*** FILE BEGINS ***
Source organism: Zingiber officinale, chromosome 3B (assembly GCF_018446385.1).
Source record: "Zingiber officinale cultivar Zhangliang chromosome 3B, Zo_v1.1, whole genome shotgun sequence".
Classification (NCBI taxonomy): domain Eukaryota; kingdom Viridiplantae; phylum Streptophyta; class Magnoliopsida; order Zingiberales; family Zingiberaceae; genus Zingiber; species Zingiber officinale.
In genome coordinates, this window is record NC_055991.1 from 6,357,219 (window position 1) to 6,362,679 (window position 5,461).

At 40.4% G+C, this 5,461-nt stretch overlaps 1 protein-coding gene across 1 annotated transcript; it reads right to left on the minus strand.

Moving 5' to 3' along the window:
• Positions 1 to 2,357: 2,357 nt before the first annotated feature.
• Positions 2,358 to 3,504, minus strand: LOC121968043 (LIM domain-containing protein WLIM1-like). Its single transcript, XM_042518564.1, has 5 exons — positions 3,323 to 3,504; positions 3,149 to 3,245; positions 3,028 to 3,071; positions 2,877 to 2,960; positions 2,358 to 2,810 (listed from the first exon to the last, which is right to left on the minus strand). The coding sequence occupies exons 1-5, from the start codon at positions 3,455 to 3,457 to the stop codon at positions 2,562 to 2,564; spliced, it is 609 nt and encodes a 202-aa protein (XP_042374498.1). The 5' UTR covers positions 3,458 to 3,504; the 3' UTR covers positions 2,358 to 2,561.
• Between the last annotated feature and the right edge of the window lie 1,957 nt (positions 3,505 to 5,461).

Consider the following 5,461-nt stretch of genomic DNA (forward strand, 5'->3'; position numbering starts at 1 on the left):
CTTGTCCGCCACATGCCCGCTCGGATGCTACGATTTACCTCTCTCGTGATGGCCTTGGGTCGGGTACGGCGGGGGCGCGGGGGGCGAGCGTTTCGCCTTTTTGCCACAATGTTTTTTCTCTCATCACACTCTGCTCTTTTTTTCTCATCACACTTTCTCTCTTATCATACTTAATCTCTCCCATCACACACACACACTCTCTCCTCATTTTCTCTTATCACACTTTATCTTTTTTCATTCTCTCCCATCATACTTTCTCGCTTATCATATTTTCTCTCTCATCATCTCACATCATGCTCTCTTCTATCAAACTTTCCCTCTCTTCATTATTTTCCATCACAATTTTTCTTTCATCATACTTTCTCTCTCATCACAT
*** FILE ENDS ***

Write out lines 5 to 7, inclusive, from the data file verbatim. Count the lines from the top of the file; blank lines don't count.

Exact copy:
At 40.4% G+C, this 5,461-nt stretch overlaps 1 protein-coding gene across 1 annotated transcript; it reads right to left on the minus strand.

Moving 5' to 3' along the window:
• Positions 1 to 2,357: 2,357 nt before the first annotated feature.